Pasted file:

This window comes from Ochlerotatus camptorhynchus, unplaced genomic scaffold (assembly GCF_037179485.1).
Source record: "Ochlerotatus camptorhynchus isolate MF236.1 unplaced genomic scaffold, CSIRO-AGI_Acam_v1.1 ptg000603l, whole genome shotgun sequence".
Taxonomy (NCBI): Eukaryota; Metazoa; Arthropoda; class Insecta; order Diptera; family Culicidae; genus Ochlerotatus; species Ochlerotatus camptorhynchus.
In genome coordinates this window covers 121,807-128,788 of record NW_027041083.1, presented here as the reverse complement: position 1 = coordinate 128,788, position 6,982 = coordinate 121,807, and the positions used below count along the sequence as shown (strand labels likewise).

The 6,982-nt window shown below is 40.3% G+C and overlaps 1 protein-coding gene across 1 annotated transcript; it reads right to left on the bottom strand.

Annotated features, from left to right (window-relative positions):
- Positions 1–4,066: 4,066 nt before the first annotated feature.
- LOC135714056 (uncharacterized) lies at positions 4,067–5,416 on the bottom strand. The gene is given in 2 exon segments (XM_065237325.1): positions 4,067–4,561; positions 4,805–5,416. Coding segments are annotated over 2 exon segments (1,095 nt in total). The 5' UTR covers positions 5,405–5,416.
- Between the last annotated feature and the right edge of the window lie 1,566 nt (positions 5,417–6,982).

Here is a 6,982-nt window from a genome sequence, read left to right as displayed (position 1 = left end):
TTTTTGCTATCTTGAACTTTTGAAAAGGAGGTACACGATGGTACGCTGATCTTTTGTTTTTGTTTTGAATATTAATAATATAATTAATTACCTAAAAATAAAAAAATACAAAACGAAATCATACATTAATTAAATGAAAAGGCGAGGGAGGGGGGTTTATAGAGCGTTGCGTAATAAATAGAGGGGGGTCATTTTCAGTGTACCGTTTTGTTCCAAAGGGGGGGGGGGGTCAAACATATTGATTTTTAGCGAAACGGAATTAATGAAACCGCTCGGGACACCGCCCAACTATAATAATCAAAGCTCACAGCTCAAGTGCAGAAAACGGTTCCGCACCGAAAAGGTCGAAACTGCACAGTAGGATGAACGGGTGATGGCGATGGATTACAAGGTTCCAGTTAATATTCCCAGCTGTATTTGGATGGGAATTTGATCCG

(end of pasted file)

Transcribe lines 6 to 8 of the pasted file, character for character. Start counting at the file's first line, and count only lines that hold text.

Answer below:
Annotated features, from left to right (window-relative positions):
- Positions 1–4,066: 4,066 nt before the first annotated feature.
- LOC135714056 (uncharacterized) lies at positions 4,067–5,416 on the bottom strand. The gene is given in 2 exon segments (XM_065237325.1): positions 4,067–4,561; positions 4,805–5,416. Coding segments are annotated over 2 exon segments (1,095 nt in total). The 5' UTR covers positions 5,405–5,416.